The Big Ten Misses and Hits
By Paul Myerberg // Dec 13, 2010
An example of the Big Ten’s new logo as seen on a water bottle, courtesy of the conference. Not horrible by any stretch, though unlike the old logo, which contained a hidden “11,” this logo — as best as I can tell — contains no hidden “12″ for its newest member, Nebraska. So it’s not particularly imaginative; compared to the conference’s choice for the new division names, it’s a stroke of genius. As you’ve already heard, the division names are “Legends” and “Leaders,” befitting… who knows what.
Big Ten commissioner Jim Delany did state early in the Big Ten Network special that the conference’s leaders — that word again — did not want to use individuals names to mark each division, as the Big Ten’s plethora of memorable players, coaches and officials made selecting two above the rest untenable. Still: Legends and Leaders?
So that was a swing and miss. For now, at least. We’ll grow accustomed to the names eventually; they’ll become natural, though one hoped for a bit more originality from the nation’s oldest conference.
On the other hand, the conference did do a nice job with the new trophy names:
Championship Game Trophies
Stagg-Paterno Championship Trophy
Named for Amos Alonzo Stagg, University of Chicago; and Joe Paterno, Penn State
Grange-Griffin Championship Game M.V.P.
Red Grange, Illinois; and Archie Griffin, Ohio State
Ford-Kinnick Leadership Award
Gerald R. Ford, Michigan; and Nile Kinnick, Iowa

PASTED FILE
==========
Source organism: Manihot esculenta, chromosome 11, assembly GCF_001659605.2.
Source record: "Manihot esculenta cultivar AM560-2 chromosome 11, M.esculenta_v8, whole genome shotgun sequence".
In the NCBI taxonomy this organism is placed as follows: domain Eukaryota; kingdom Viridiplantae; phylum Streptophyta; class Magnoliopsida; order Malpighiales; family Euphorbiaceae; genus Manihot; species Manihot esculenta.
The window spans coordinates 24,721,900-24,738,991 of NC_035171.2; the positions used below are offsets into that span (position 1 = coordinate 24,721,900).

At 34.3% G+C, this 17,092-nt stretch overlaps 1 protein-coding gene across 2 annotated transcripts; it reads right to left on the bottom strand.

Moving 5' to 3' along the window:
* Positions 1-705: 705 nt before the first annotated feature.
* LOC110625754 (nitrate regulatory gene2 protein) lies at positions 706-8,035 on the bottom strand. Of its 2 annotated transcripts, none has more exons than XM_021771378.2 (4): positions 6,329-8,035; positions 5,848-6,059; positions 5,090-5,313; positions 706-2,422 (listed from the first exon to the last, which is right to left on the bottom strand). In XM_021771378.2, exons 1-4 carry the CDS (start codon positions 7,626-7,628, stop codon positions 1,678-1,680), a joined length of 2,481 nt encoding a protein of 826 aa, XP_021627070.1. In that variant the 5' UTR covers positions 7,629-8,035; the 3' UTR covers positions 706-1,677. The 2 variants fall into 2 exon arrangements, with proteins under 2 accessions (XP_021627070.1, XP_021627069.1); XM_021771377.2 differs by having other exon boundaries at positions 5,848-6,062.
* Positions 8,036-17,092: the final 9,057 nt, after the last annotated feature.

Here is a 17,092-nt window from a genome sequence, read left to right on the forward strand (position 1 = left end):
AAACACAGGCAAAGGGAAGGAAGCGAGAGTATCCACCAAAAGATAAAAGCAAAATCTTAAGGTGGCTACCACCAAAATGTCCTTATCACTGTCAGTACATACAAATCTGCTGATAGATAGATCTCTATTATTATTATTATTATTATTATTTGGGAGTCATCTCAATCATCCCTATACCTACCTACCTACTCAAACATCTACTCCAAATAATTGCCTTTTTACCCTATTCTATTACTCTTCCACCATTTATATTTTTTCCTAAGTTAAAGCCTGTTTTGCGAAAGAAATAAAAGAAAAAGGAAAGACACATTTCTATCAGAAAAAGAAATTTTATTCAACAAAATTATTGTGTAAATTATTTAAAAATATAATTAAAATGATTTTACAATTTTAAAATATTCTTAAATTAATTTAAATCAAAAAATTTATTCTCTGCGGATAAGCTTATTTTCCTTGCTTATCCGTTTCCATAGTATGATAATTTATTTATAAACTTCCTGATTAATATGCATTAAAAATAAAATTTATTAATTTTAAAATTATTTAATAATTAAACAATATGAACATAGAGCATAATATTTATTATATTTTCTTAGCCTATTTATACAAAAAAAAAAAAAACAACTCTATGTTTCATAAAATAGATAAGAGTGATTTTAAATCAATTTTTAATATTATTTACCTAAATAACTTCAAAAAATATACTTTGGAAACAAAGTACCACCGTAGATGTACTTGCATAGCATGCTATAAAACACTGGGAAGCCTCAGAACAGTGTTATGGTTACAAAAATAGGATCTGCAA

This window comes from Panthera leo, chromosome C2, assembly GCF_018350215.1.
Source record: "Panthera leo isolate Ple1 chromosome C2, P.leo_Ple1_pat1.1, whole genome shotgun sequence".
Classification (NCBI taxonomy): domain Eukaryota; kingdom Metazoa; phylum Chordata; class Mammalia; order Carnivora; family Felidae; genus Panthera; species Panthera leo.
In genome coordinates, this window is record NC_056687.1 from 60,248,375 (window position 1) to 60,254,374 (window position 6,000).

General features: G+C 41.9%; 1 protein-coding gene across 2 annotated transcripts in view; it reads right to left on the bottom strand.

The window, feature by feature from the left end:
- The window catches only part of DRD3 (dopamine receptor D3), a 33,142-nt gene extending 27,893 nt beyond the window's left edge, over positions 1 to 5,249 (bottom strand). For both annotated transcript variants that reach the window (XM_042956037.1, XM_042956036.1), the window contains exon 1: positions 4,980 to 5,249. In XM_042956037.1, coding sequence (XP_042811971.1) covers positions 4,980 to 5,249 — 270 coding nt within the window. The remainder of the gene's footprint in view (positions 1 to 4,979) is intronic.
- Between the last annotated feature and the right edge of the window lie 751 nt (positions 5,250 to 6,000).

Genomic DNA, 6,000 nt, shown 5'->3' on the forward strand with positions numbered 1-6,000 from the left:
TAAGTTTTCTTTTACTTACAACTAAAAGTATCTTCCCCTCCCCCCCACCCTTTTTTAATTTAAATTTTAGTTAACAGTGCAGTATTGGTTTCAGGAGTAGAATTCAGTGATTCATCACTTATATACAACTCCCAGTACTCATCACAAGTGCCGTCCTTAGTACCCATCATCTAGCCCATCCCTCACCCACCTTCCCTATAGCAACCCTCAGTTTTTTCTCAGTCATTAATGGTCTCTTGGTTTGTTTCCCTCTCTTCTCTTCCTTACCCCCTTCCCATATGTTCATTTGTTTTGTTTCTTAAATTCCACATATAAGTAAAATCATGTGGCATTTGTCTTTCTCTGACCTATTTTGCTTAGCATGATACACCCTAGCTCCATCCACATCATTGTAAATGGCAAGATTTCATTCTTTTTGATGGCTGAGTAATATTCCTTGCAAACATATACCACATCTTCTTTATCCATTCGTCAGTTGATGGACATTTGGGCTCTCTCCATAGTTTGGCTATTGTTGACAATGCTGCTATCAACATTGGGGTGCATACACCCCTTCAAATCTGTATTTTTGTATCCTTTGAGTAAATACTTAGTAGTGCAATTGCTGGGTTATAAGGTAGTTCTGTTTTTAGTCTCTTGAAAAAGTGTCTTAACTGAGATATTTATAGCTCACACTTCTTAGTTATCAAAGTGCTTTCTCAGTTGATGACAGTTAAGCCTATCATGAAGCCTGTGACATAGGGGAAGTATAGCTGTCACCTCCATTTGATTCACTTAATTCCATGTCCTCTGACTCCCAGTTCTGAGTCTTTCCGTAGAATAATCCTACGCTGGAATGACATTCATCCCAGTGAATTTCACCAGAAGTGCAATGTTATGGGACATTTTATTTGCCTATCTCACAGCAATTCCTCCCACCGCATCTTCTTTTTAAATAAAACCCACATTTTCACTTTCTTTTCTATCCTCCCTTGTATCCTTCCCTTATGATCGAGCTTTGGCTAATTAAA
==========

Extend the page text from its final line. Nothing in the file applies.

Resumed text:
Dungy-Thompson Humanitarian Award
Tony Dungy, Minnesota; and Anthony Thompson, Indiana
Graham-George Offensive Player of the Year
Otto Graham, Northwestern; and Eddie George, Ohio State
Nagurski-Woodson Defensive Player of the Year
Bronko Nagurski, Minnesota; and Charles Woodson, Michigan
Hayes-Schembechler Coach of the Year
Woody Hayes, Ohio State; and Bo Schembechler, Michigan
Thompson-Randle El Freshman of the Year
Darrell Thompson, Minnesota; and Antwaan Randle El, Indiana
Rimington-Pace Offensive Lineman of the Year
Dave Rimington, Nebraska; and Orlando Pace, Ohio State
Smith-Brown Defensive Lineman of the Year
Bubba Smith, Michigan State; and Courtney Brown, Penn State
Griese-Brees Quarterback of the Year
Bob Griese, Purdue; and Drew Brees, Purdue
Ameche-Dayne Running Back of the Year
Alan Ameche, Wisconsin; and Ron Dayne, Wisconsin
Tatum-Woodson Defensive Back of the Year
Jack Tatum, Ohio State; and Rod Woodson, Purdue
Butkus-Fitzgerald Linebacker of the Year
Dick Butkus, Illinois; and Pat Fitzgerald, Northwestern
Richter-Howard Receiver of the Year
Pat Richter, Wisconsin; and Desmond Howard, Michigan
Kwalick-Clark Tight End of the Year
Ted Kwalick, Penn State; and Dallas Clark, Iowa
Bakken-Andersen Kicker of the Year
Jim Bakken, Wisconsin; and Morten Andersen, Michigan State
Eddleman-Fields Punter of the Year
Dike Eddleman, Illinois; and Brandon Field, Michigan State
Swing and miss on the division names; those trophy designations are a big hit, at least for me. The Big Ten is the first conference, I believe, to award trophies for each group on the field, going beyond the simple offensive and defensive player of the year awards shared throughout the rest of the country.
So nice job there, Big Ten. As for those division names: too late to reconsider?
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Tags: Big Ten, Jim Delany
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